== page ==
Because of this trade off, when one of those few dies, he or she takes a great deal of our social fabric with them. The songs that would have been written, the poems that would have been pondered, the ideas and insights that would have flowed from that person whose station in life was to provide these insights.

This sharing of insight is important. The knowledge that could have been imparted to us all, cascading into more ideas and the furtherance of humanity.

This is all a matter of "standing on the shoulders of giants". It pops up in unexpected places. For example:

The song "Du Hast" by Rammstein didn't emerge out of thin air. I guarantee that there is a complicate international origin story for that song. Somewhere in Poland, some guy came up with some musical ideas about 200 years ago. In the Arabian region, another musician came up with something 1,200 years ago. Another person came up with a type of complex rythm on the American plains 3,000 years ago. All of these innovations came along and changed over the centuries and Rammstein picked it up and carried it into a new song.

Now this may not be the precise story of it all, but I wouldn't be surprised if something along these lines happened:

India and "Du Hast": Freddie Mercury, The Beatles and many groups were influenced in part by Indian classical music.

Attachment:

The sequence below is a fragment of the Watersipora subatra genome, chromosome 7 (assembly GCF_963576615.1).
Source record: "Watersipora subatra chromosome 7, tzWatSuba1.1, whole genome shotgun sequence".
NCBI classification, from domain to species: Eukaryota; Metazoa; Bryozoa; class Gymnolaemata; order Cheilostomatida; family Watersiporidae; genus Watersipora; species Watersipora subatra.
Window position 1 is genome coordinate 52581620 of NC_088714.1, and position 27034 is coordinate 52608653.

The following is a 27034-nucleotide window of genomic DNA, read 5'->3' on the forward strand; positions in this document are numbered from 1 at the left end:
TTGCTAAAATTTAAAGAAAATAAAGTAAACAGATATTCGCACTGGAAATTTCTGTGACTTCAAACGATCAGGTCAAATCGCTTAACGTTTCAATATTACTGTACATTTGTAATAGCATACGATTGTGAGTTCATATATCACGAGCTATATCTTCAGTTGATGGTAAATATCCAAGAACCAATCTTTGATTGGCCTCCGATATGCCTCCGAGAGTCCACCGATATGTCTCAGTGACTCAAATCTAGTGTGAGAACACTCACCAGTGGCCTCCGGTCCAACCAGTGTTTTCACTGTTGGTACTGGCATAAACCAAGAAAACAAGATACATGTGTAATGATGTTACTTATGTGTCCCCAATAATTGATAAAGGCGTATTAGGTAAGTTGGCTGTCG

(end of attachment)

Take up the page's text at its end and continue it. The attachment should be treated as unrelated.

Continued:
Native American music and "Du Hast": The punk rock movement was influenced in part by (British punk pioneer) Adam Ant. Ant employed the study of Native American rhythms. He influenced (and was influenced by) Siouxie and the Banshees and a number of other foundation groups in the punk movement. Punk influences a huge part of modern pop and metal.

The same stuff goes for musical discoveries and innovations in eastern Europe, Arabian music, etc.

So you might not even care for a particular artist - perhaps an otherwise influential individual doesn't "speak" to you personally, and hit you in the heart or gut. This is understandable. But their art is likely influencing someone else who does (or at least could) "speak" to your deep inner feeling and change who you are, making you into a slightly newer and better (or at least somehow changed) version of yourself.

Music doesn't have to be consciously consumed as poetry to have this changing effect on you. Even if you consume the arts very casually, as a consumer for amusement: "I like the thumping, grinding scream metal of Rammstein" or "I like music with a tricky beat and a lot of peppy electronica" -whatever the preference, still there is something going on. It doesn't have to be Shakespeare. Some tribal music may consist of chants without significant meaning. Still, it is part of the cultural current, and so it forms who we all are.

Losing someone who is key in creating powerful threads in this global fabric of human ideas leaves us with a hole that is hard to fill. We don't know what precise future influence a current artist will have. Therefore, we don't know exactly what we've lost when an artist passes on. It is certain that influential artists create change that creates ripple far out into the future, and the potential for that change is probably hindered by the artist's death.

If some guy hadn't been born about 300 years ago in India (some unknown guy who made an innovation here or there) I probably would never have heard the Beatles song "Within you, without you".

If that same guy had been born, but died early (say if he would have lived to be 38, but died at 25, instead), he might not have come up with that innovation. Perhaps he created it at age 34.

Wow | Reviewer: Mimi | 11/27/10